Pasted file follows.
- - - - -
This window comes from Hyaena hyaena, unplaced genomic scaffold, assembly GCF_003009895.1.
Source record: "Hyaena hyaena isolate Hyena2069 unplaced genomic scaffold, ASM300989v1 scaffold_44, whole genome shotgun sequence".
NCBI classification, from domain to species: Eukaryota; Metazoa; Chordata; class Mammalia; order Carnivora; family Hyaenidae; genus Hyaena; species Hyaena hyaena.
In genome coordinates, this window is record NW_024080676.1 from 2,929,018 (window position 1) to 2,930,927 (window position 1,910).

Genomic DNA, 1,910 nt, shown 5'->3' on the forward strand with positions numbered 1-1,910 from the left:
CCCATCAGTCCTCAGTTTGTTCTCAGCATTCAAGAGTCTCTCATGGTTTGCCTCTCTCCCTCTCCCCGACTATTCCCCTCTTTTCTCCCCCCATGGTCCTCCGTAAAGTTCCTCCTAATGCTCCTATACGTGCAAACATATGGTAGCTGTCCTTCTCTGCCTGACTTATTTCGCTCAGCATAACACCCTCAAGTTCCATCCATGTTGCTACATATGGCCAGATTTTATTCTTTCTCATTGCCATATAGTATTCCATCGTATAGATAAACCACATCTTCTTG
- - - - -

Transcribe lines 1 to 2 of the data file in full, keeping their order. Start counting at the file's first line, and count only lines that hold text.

This window comes from Hyaena hyaena, unplaced genomic scaffold, assembly GCF_003009895.1.
Source record: "Hyaena hyaena isolate Hyena2069 unplaced genomic scaffold, ASM300989v1 scaffold_44, whole genome shotgun sequence".